Fool Portfolio Report
Thursday, July 25, 1996
(FOOL GLOBAL WIRE)
by Tom Gardner
NORTHERN VERMONT, July 25, 1996 -- All day today it rained in Vermont. Apparently there's been a steady squall all summer up here. Not as bad as the flood of 1927 that all but wiped out the state. But the fern has grown thick. And today everywhere was swollen a dark shade of green in the darkness. Not even a lone birch among pines could light its surroundings. And the crooked line of mountains against the sky was even darker.
But, on days like these, it's easy to look deep into the woods and see what you hadn't before. Light waves don't bend from around trees nor do they dart up off a pond and blast you in the eyes. There's clarity in the greyness, if you look at it right. Things slow down. All the enthusiasm of a summer sheen slackens. A cardinal's red is red, not golden, too. It may not really be easier to see things for what they are in the middle of a rural storm, but it does seem like it.
Maybe there's an analogy here with the market and your money.
By now, perhaps your computer monitor---like a giant viewer window---is showing windswept vegetable gardens, flooded out fields, branches down on the horizon line. When you peer down into quote screens, financial software and Fooldom, it probably seems darker, and less green, than it did three weeks or six weeks back. Back when the market was glittering from every angle.
But, in times like these, it's easier to look deep into the woods and see what you hadn't before. There's clarity in the greyness, if you look at it right. Things slow down. All the enthusiasm of a summer sheen slackens. It may not really be easier to see things for what they are in the middle of a market storm, but it certainly seems like it.
So here you are.
Your portfolio must be down at least 10% off its highs for 1996. Maybe much, much more. Maybe not. Some folks out in Fooldom have obviously been practicing their half-court jumpshots and apparently called the top perfectly. Swish! The oddsmakers haven't yet toted up the chances of that happening again at bottom. Nor at the succeeding top. Nor the following loop.
But I'd guess those are some steep odds.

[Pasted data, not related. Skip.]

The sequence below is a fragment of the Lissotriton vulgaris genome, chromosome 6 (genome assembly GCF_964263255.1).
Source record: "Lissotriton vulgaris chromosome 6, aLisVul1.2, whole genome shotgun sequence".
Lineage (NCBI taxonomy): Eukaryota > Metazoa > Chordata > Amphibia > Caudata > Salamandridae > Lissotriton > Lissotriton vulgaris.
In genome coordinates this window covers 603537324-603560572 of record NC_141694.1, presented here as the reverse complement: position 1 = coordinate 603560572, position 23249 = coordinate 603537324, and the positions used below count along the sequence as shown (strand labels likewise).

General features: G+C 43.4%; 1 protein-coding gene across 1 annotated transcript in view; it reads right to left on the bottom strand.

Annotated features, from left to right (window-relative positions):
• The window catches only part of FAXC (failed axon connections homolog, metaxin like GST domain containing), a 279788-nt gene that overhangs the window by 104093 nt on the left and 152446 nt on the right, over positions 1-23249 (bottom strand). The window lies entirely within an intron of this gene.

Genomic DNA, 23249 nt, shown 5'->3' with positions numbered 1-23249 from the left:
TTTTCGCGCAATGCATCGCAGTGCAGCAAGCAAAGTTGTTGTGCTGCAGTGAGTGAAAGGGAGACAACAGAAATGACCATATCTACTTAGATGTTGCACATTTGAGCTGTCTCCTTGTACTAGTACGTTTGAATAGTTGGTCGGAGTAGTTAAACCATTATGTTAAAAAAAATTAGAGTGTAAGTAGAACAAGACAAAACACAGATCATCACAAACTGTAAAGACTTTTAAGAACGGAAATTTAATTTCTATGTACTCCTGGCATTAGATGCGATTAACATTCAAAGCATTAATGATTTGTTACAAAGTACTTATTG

You see, Fool, it isn't the investor compensated off merit, but the trader rewarded for motion or the newsletter publisher paid for noise, that profits from guessing at market direction. The great body of private-investor literature, digitized and not, offers plenty of tales of market-timing woe. Unfortunately, it will offer plenty more. Unless you can generate commissions or newsletter subscriptions by searching for needles in haystacks, odds are that you're either going to abandon dreams of calling the market or altogether give up investing.
We hope it's the former, because history so clearly shows that if you're standing in similar shoes as those of the vast, vast majority of Americans, and have more than five years to invest your savings, than you're better off buying stock in strong companies and holding it. Buying more in the greyer hours. And holding it. Avoiding short-term capital gains taxes and harmful commissions. And pursuing an exploration into what makes great businesses profitable, free of debt, unburdened by the need for heavy capital investment, and enduringly so.
Thus, let's certainly not question the genius of that newsletter publisher who just invited the nation to tear back reigns to a 100% cash position, less than a week after predicting a 20% rise for the Dow. She has less interest in being right than in being seen. I think MF Health's Fribble today, You Think Elaine Uses Quicken? hit it right. Volatility and publicity on Wall Street, thy name is salary!
But out here in the wooded areas where individual investors find themselves exiled, Fools in the forest, the fogginess of rainy days should help clarify things. . . like the structure of a long-term investment portfolio, of a lifelong endeavor. I don't think it includes buying heavily on margin nor trading options. Nor trying to call the market. Nor paying much attention to the clowns in the marketplace, who would have you think them wise. All these---margin, options, and market-timing---separate out the quality of endurance and replace it with impatience. They take from you your greatest advantage. They lure you into playing the insecurities of the market rather than its securities.
The businesses we've invested in look secure to me in today's light.
This isn't the Vermont Flood of 1927. And there are hundreds of other businesses that look comparably strong and stronger than what we've got. I'll take Microsoft's 4th quarter earnings over that newsletter, call-in, go-to-cash performance. I'll take Beating the Dow on a rainy day over cash in the sun. Call me a Fool for it. Time will value this contrariness and Folly for what they're worth. Maybe nothing more than what they are.
Oh, our portfolio was up 2.2% today.
--- Tom Gardner, July 25, 1996
Day Month Year History
FOOL +2.22% -24.79% 20.88% 125.71%
S&P 500 +0.72% -5.88% 2.48% 37.69%
NASDAQ +1.93% -10.35% 0.98% 47.52%
Rec'd # Security In At Now Change
5/17/95 2010 Iomega Cor 2.52 17.38 589.77%
8/5/94 680 AmOnline 7.27 26.88 269.52%
4/20/95 310 The Gap 16.28 28.88 77.42%
1/29/96 250 Medicis Ph 27.86 43.50 56.14%
8/5/94 165 Sears 28.93 41.50 43.47%
8/11/95 95 GenElec 57.91 80.50 39.00%
8/11/95 110 Chevron 49.00 58.75 19.90%
8/24/95 130 KLA Instrm 44.71 18.75 -58.06%
Rec'd # Security Cost Value Change
5/17/95 2010 Iomega Cor 5063.13 34923.75 $29860.62
8/5/94 680 AmOnline 4945.56 18275.00 $13329.44
1/29/96 250 Medicis Ph 6964.99 10875.00 $3910.01
4/20/95 310 The Gap 5045.25 8951.25 $3906.00
8/11/95 95 GenElec 5501.87 7647.50 $2145.63
8/5/94 165 Sears 4772.65 6847.50 $2074.85
8/11/95 110 Chevron 5389.99 6462.50 $1072.51
8/24/95 130 KLA Instrm 5812.49 2437.50 -$3374.99